Since college I've kept up the collection. Since then I've also snapped a bone in the ball of my right foot in half and the pieces don't look like they're ever going to come together. The result: heels that are 2" or higher suddenly are painfully useless to me.

Honestly, the broken bone was probably a gift. I have a standing desk at work now so I spend most of the day in dansko clogs. I rarely put any kind of dress shoe on anymore. My shoe addiction is cured. Do I need the dozens of shoes I own?

Do I even know how many shoes I own? No. Do I even know what compelled me to collect dozens of shoes? No...

I'm going to leave the question of why women are addicted to shoes for another post, in part because I'd really like to hear your thoughts. If you've ever collected shoes or coveted the Sex and the City shoe closet (TM), why did you do it?

For anyone who is a former shoe addict, pair-ing down the collection (sorry) is a bit traumatic. So start with one. One step at a time you can walk around the world. Or empty your closet.

 The Reckoning
 lunch hour consignment shop trip!

Items 64: One pair of 3.5" heels.

Cost: $99. Purchased in grad school after I landed my first professional job. I've worn them exactly four times since. Was I insane? That was 10% of my monthly income back then!

Fate: The local consignment shop.

Amount of money I wasted on junk I never should've bought: $387. *sobs*

Thursday, March 8, 2012

88 pieces of tupperware on the wall, 88 pieces of tupperware...take one down and toss it around...

Dream-wind left this comment on my earlier post about Tupperware which reminded me that I hadn't taken a look at my plastic food container collection in a while. In my earlier post I talked about repurposing tupperware. But I definitely didn't throw anything out.

True to my hoarder self, I have a lot of tupperware:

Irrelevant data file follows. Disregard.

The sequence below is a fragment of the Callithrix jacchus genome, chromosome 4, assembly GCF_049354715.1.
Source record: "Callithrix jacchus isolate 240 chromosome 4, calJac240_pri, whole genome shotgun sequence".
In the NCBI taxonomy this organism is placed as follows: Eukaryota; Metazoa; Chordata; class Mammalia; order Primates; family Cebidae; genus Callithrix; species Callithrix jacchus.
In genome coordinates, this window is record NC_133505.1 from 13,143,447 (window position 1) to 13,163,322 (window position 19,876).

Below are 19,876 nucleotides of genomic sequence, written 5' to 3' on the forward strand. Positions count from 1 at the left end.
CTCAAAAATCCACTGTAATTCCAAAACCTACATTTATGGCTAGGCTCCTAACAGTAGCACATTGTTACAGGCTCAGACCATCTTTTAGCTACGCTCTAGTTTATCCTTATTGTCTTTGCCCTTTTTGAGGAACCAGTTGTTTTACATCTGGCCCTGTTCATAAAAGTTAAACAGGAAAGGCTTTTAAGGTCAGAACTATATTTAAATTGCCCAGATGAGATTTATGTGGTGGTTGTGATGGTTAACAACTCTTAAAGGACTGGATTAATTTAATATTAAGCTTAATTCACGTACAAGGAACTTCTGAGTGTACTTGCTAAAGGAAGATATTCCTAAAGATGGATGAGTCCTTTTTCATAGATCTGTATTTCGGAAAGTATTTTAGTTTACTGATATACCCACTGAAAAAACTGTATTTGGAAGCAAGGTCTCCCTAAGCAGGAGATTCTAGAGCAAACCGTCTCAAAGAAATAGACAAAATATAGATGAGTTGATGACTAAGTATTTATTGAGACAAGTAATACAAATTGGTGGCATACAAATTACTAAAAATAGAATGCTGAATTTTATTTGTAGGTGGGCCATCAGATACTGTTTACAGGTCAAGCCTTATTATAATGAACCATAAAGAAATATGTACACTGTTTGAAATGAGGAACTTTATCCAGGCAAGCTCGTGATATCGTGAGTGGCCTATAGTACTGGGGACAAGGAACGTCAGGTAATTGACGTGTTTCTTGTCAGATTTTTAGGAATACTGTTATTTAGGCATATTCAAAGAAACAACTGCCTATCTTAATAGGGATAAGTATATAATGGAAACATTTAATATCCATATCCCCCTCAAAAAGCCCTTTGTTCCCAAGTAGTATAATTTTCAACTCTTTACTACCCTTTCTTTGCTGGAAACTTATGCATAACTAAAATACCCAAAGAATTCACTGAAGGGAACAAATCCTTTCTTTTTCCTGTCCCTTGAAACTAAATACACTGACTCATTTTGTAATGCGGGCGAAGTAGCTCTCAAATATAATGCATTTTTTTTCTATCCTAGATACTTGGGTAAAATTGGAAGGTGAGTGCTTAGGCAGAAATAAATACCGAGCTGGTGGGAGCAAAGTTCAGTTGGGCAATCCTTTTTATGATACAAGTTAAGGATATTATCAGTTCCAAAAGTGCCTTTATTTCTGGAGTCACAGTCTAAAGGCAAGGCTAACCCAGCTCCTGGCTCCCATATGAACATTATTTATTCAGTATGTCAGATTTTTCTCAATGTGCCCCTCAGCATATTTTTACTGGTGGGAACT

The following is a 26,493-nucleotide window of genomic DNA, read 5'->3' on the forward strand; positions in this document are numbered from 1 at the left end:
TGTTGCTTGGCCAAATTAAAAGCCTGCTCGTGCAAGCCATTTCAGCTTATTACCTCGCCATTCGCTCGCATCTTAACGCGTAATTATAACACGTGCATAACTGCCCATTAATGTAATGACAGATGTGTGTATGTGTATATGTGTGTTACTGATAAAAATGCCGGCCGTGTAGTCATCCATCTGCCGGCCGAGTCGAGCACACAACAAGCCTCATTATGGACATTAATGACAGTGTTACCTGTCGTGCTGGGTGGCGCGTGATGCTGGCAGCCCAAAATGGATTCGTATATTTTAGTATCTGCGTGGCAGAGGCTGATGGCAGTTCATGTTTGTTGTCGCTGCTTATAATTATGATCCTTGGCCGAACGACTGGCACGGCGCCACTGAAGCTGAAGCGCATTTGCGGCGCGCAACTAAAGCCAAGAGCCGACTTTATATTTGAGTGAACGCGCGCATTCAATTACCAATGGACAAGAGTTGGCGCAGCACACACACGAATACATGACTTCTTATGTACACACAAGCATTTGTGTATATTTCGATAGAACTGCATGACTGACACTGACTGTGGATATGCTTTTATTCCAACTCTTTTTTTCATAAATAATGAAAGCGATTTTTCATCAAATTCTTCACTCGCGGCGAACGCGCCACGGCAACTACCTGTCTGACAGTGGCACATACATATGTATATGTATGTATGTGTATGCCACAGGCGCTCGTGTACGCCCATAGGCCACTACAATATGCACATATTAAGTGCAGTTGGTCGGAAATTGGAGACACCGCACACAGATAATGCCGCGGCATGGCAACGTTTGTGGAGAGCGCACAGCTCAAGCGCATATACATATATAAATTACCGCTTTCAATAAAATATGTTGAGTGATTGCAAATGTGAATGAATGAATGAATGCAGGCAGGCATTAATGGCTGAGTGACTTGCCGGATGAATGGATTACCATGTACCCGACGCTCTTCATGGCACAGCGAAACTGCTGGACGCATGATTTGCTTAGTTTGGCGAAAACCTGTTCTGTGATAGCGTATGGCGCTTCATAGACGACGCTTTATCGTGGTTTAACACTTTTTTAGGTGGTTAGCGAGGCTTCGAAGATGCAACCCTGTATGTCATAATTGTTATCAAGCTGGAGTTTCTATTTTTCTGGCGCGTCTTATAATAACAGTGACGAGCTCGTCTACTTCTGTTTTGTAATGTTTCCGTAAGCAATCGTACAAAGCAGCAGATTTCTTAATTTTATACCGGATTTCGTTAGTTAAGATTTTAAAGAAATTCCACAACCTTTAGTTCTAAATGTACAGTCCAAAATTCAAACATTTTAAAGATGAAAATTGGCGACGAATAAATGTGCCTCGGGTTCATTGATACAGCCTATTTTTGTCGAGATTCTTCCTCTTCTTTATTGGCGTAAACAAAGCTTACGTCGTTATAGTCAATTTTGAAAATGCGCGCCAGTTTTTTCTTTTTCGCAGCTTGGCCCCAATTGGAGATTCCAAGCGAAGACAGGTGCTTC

My husband's18-piece "it-melts-when-you-microwave-it" Rubbermaid containers from his bachelor days (USD $15.00)

Two 16-piece sets of glass tupperware from our wedding registry 
(USD $119.80 total)
My 16-piece set of 'Premiere' Rubbermaid containers (love the marketing there) from my days as a single gal
(USD $19.97)
Two two-piece corningware lunch dishes
(total USD $17.98)

One four-piece "lunch on the go" container
(USD $9.99)

A ten-piece set of 'disposble' tupperwares 
(now holding my socks, hose, and such things, USD $7.99)

And two ancient pieces of Tupperware that I pilfered from my mom's cabinet. I do feel bad about this one since I think I stole the only pieces that have the proper bottom and lid. Yet my parents own dozens of plastic containers.

That's 88 pieces of food storage if I did my math right. 
44 food containers. 

Also, because we can food in the Summer and Fall, we have about two dozen canning jars.

Something had to go! A friend of mine at work happens to have the same Premier containers as I do. She wanted some replacements so I dug out the ones I could find and took them in to work. It's not much of a dent in my total collection, but it's something!

The Reckoning

Items 60, 61, 62, and 63: Four food storage containers. 

Cost: I got rid of half of the set I originally purchased. Some are lost, some are still in the freezer. The set was $19.97 which makes these $!0. 

Fate: They now have a new home in my friend's kitchen cabinets.

Amount of money I wasted on junk I never should've bought: $288.